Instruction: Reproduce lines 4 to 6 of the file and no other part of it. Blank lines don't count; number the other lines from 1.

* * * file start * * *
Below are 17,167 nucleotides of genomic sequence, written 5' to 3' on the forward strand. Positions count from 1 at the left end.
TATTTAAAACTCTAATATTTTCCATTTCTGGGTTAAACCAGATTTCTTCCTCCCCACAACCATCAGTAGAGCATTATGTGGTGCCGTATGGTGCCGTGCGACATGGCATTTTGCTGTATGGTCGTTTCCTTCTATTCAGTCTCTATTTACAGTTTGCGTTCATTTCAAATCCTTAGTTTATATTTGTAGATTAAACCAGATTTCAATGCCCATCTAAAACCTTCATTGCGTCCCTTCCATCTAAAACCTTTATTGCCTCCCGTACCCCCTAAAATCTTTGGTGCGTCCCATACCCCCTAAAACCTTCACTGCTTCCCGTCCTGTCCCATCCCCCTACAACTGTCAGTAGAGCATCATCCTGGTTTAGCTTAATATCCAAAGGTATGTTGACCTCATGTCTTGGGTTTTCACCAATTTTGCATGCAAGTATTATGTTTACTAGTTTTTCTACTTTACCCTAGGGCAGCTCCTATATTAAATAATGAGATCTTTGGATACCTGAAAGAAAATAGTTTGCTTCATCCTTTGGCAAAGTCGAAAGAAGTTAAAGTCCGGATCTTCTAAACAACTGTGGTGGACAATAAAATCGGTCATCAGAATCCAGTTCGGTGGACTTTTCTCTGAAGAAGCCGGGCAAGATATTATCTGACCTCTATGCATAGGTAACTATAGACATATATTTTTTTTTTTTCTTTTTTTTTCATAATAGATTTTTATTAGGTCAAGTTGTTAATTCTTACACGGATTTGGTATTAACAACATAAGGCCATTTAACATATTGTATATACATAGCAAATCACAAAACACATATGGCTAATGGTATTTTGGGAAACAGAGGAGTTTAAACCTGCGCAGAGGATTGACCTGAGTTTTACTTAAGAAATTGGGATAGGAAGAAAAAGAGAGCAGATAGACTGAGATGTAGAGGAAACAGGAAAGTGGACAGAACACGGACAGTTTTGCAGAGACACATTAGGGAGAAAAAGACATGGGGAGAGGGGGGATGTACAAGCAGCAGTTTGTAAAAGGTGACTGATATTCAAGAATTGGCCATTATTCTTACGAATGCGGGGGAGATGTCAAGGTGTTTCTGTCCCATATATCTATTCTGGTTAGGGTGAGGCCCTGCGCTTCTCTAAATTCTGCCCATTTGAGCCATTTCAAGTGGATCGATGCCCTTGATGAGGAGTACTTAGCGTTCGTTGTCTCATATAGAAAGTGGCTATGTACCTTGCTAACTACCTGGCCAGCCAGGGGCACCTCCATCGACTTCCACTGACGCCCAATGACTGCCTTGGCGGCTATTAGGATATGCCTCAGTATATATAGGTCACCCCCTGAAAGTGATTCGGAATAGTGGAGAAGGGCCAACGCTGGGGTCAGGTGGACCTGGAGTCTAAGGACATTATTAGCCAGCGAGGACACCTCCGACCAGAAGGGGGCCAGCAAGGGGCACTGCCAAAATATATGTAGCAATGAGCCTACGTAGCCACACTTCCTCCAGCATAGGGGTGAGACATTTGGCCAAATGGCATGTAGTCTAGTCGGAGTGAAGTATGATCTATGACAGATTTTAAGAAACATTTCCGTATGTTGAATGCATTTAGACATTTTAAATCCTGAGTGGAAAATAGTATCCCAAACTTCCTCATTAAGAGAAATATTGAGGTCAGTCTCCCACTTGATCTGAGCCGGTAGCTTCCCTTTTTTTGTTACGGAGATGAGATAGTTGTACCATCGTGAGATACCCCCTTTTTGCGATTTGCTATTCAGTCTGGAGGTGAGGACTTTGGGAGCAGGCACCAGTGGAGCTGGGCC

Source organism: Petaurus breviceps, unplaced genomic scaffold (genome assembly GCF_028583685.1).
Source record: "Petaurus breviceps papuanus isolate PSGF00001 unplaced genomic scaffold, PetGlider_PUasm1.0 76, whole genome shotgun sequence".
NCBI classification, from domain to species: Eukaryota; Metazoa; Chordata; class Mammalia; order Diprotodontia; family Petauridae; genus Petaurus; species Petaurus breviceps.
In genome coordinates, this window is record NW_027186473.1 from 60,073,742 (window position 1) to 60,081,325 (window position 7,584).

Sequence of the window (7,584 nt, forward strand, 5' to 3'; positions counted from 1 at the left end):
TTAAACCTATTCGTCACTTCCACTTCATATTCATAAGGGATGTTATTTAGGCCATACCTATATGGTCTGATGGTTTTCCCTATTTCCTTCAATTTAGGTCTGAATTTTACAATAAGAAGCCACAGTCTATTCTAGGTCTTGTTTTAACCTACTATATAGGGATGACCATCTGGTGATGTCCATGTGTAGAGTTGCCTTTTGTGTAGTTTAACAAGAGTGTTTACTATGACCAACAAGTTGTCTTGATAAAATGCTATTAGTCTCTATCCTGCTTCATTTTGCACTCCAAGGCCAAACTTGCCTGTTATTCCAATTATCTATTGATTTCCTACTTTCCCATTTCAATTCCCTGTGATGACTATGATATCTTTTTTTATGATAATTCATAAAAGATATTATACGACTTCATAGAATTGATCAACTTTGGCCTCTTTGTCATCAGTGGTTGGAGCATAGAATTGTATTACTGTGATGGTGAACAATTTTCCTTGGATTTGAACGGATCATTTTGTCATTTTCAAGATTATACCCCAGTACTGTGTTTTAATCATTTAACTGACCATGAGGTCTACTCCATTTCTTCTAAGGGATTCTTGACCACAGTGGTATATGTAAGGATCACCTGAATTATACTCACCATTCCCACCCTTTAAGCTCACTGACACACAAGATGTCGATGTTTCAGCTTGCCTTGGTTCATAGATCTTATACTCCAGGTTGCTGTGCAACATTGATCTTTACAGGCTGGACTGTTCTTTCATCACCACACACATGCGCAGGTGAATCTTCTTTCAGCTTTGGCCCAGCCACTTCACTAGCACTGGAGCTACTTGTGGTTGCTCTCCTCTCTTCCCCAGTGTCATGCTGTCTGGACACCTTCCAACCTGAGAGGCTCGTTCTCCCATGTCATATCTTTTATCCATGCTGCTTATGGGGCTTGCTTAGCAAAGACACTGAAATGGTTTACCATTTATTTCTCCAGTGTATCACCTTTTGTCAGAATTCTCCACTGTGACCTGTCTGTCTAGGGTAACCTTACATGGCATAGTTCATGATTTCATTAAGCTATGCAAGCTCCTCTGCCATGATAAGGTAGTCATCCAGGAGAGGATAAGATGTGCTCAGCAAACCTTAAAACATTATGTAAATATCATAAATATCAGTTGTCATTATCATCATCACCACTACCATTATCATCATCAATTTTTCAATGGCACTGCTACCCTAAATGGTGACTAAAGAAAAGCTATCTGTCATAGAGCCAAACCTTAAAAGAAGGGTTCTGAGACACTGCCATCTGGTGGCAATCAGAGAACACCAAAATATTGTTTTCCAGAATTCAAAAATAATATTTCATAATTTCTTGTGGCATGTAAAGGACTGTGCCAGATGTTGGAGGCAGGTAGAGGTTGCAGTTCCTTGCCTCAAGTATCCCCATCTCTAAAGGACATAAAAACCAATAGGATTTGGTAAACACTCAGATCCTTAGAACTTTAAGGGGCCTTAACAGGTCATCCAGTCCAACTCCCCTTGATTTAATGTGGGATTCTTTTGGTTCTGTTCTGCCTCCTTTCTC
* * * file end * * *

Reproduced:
Source record: "Petaurus breviceps papuanus isolate PSGF00001 unplaced genomic scaffold, PetGlider_PUasm1.0 76, whole genome shotgun sequence".
NCBI classification, from domain to species: Eukaryota; Metazoa; Chordata; class Mammalia; order Diprotodontia; family Petauridae; genus Petaurus; species Petaurus breviceps.
In genome coordinates, this window is record NW_027186473.1 from 60,073,742 (window position 1) to 60,081,325 (window position 7,584).